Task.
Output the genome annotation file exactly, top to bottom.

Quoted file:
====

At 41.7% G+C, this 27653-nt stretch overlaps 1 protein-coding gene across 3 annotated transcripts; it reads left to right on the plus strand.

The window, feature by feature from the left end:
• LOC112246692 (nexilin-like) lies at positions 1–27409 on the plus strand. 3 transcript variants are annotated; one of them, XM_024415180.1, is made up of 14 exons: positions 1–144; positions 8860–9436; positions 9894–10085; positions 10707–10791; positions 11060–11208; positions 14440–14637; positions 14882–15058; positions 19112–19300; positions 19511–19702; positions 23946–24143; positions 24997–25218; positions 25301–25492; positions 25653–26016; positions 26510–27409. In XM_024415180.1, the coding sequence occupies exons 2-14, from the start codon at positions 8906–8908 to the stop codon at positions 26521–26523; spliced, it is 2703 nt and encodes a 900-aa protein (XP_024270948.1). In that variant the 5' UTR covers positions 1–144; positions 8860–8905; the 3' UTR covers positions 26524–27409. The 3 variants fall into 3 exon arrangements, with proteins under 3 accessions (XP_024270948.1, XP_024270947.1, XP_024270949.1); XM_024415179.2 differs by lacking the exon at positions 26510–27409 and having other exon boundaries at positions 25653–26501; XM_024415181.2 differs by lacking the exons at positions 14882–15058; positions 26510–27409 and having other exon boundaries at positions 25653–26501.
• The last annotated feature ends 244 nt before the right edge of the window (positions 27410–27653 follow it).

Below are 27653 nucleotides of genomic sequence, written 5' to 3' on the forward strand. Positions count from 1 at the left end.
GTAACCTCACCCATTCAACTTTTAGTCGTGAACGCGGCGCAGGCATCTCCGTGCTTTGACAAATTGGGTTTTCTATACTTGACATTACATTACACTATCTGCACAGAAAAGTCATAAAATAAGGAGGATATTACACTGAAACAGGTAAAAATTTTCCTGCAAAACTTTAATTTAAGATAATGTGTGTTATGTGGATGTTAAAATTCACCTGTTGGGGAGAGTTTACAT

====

At 41.7% G+C, this 27653-nt stretch overlaps 1 protein-coding gene across 3 annotated transcripts; it reads left to right on the plus strand.

The window, feature by feature from the left end:
• LOC112246692 (nexilin-like) lies at positions 1–27409 on the plus strand. 3 transcript variants are annotated; one of them, XM_024415180.1, is made up of 14 exons: positions 1–144; positions 8860–9436; positions 9894–10085; positions 10707–10791; positions 11060–11208; positions 14440–14637; positions 14882–15058; positions 19112–19300; positions 19511–19702; positions 23946–24143; positions 24997–25218; positions 25301–25492; positions 25653–26016; positions 26510–27409. In XM_024415180.1, the coding sequence occupies exons 2-14, from the start codon at positions 8906–8908 to the stop codon at positions 26521–26523; spliced, it is 2703 nt and encodes a 900-aa protein (XP_024270948.1). In that variant the 5' UTR covers positions 1–144; positions 8860–8905; the 3' UTR covers positions 26524–27409. The 3 variants fall into 3 exon arrangements, with proteins under 3 accessions (XP_024270948.1, XP_024270947.1, XP_024270949.1); XM_024415179.2 differs by lacking the exon at positions 26510–27409 and having other exon boundaries at positions 25653–26501; XM_024415181.2 differs by lacking the exons at positions 14882–15058; positions 26510–27409 and having other exon boundaries at positions 25653–26501.
• The last annotated feature ends 244 nt before the right edge of the window (positions 27410–27653 follow it).

Below are 27653 nucleotides of genomic sequence, written 5' to 3' on the forward strand. Positions count from 1 at the left end.
GTAACCTCACCCATTCAACTTTTAGTCGTGAACGCGGCGCAGGCATCTCCGTGCTTTGACAAATTGGGTTTTCTATACTTGACATTACATTACACTATCTGCACAGAAAAGTCATAAAATAAGGAGGATATTACACTGAAACAGGTAAAAATTTTCCTGCAAAACTTTAATTTAAGATAATGTGTGTTATGTGGATGTTAAAATTCACCTGTTGGGGAGAGTTTACAT